• In the Blood (44%), starring Gina Carano and Cam Gigandet in a thriller about a deadly woman who must confront her past when her husband is kidnapped on their honeymoon.
  • Season one of Graceland (69%), which follows a team of law enforcement officers operating out of a confiscated mansion.
  • Season three of AMC’s mystery series The Killing (67%), which has been picked up by Netflix for a six-episode conclusion, scheduled to become available this August.
  • Season six of HBO’s vampire drama True Blood (40%), which begins its final season on June 22.
  • Season four of Comedy Central’s Workaholics, centering on three housemates/co-workers who also happen to be idiots.

This week at the movies, we’ve got a turbulent flight (Non-Stop, starring Liam Neeson and Julianne Moore) and the greatest story ever told (Son of God, starring Diogo Morgado and Greg Hicks). What do the critics have to say?

Non-Stop

62%

Having proven his tough-guy bona fides on the streets of Paris (Taken), in the desert (The A-Team), across the wolf-infested tundra (The Grey), and on the sea (Battleship), Liam Neeson brings his unflappable demeanor (and his unforgiving fists) to the skies in Non-Stop. Critics say the result is reasonably entertaining but utterly preposterous, with a few good fight scenes and a couple groan-worthy plot twists. On a flight from New York to London, federal air marshal Bill Marks (Neeson) receives a text informing him that a passenger will be killed every 20 minutes unless $150 million is deposited into a secure bank account. The pundits say Non-Stop benefits immeasurably from Neeson’s hard-bitten presence, but its implausible plot proves distracting over the long haul. (Check out this week’s Total Recall, in which we count down Neeson’s best-reviewed films.)

Son Of God

21%

The life of Jesus has inspired filmmakers since the dawn of cinema, but that doesn’t mean there aren’t new ways of telling even the most familiar of stories. Unfortunately, critics say Son of God is well-meaning but dramatically inert, a film that recounts the major events of the Gospels without delving more deeply into Jesus’ message. Son of God is an abridged version of the History Channel’s 10-hour miniseries The Bible starring Diogo Morgado as the King of Kings; you probably know the broad outlines of the story by now. The pundits say Son of God‘s greatest hits approach fails to generate much heat or passion.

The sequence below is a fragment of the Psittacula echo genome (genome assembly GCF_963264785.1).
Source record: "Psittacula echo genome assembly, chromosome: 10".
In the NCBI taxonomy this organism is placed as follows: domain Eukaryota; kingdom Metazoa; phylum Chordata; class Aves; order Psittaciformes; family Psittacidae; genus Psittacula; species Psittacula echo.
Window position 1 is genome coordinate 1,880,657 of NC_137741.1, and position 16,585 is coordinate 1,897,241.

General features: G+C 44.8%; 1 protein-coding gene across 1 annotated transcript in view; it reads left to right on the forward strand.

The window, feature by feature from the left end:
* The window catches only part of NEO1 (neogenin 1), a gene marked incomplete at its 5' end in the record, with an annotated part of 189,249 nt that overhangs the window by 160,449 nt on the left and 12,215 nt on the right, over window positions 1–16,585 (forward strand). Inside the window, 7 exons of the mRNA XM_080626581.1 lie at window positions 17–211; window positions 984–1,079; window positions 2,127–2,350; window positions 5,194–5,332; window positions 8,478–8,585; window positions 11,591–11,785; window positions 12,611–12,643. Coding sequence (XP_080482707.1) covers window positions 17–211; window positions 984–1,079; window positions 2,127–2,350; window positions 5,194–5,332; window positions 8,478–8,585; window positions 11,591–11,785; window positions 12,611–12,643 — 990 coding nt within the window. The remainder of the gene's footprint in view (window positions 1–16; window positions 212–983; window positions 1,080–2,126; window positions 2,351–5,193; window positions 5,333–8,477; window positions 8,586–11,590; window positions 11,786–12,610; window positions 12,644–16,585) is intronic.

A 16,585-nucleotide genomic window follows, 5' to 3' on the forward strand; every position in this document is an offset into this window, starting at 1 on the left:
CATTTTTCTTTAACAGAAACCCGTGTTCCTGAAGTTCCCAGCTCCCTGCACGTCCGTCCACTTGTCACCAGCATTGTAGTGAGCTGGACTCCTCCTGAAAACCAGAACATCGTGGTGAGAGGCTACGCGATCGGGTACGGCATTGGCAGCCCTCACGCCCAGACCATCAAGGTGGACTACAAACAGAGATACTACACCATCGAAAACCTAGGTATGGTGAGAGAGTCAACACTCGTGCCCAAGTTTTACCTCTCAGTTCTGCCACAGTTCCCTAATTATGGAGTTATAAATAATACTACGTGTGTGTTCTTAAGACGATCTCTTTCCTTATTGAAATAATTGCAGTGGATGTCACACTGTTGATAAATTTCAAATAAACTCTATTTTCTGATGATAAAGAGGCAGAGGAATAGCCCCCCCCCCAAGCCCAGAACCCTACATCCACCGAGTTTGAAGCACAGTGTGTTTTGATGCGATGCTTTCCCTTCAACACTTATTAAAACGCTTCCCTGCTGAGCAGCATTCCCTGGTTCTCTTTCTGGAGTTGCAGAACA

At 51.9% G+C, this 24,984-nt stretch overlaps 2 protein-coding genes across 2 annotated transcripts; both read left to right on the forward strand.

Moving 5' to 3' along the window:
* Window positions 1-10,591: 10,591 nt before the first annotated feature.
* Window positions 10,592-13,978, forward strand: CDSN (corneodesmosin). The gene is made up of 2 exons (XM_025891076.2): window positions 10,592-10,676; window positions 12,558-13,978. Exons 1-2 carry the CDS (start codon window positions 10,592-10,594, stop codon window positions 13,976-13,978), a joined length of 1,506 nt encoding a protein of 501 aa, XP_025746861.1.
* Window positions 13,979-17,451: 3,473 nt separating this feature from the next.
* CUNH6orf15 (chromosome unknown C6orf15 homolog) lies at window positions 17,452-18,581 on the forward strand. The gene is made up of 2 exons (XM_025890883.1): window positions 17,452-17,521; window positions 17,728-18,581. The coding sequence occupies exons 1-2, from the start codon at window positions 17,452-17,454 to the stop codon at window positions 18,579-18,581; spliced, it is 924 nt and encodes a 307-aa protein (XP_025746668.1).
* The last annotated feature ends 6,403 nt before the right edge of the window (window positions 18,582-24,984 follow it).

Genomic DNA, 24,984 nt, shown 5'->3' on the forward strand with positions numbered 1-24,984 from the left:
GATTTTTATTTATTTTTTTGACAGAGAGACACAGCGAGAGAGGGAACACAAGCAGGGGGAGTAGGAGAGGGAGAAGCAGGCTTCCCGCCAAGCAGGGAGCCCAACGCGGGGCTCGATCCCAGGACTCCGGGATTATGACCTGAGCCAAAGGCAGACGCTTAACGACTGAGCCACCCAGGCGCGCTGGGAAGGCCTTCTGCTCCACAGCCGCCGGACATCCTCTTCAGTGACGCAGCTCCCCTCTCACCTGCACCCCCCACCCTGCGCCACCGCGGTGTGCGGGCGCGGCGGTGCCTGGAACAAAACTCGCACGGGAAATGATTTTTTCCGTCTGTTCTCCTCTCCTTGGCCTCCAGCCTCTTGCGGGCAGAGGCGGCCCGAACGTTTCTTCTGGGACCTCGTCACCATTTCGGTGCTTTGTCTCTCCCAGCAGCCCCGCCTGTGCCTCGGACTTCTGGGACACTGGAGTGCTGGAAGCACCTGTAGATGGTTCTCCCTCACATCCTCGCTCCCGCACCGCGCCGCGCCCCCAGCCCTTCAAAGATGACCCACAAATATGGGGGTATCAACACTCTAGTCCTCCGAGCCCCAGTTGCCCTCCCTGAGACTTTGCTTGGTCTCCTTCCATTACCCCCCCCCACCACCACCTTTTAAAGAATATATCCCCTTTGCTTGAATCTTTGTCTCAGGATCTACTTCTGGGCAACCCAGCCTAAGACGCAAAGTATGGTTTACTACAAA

Also opening this week in limited release:

  • The Oscar-nominated animated feature Ernest & Célestine, about the friendship between a mouse and a bear, is at 100 percent.

  • The Lunchbox, starring Irfan Khan in a romantic dramedy about an unwitting penpal relationship between a neglected housewife and a lonely widower, is at 96 percent.

  • Two Lives, starring Liv Ullmann in a drama about a woman whose past comes to light with the fall of the Berlin Wall, is at 86 percent.

  • Fatal Assistance, a documentary about the troubled relief effort in the wake of the 2009 Haiti earthquake, is at 71 percent.

  • Stalingrad, an IMAX 3D epic about the brutal World War II battle, is at 48 percent.

  • Almost Human, a sci-fi horror flick about a man who returns to earth after being abducted by aliens, is at 42 percent.

  • Odd Thomas, starring Anton Yelchin and Willem Dafoe in a supernatural thriller about a small town resident with the ability to see ghosts, is at 29 percent.

  • HairBrained, starring Brendan Fraser and Parker Posey in a comedy about the friendship between a precocious teen and a fortysomething slacker at a small liberal arts college, is at 22 percent.

  • The Bag Man, starring John Cusack and Robert De Niro in a thriller about a crook hired to make a delivery to a powerful crime lord, is at 9 percent.

  • Chlorine, starring Vincent D’Onofrio and Kyra Sedgwick in a dramedy about a banker who scams a tennis pro in an upscale suburb, is at zero percent.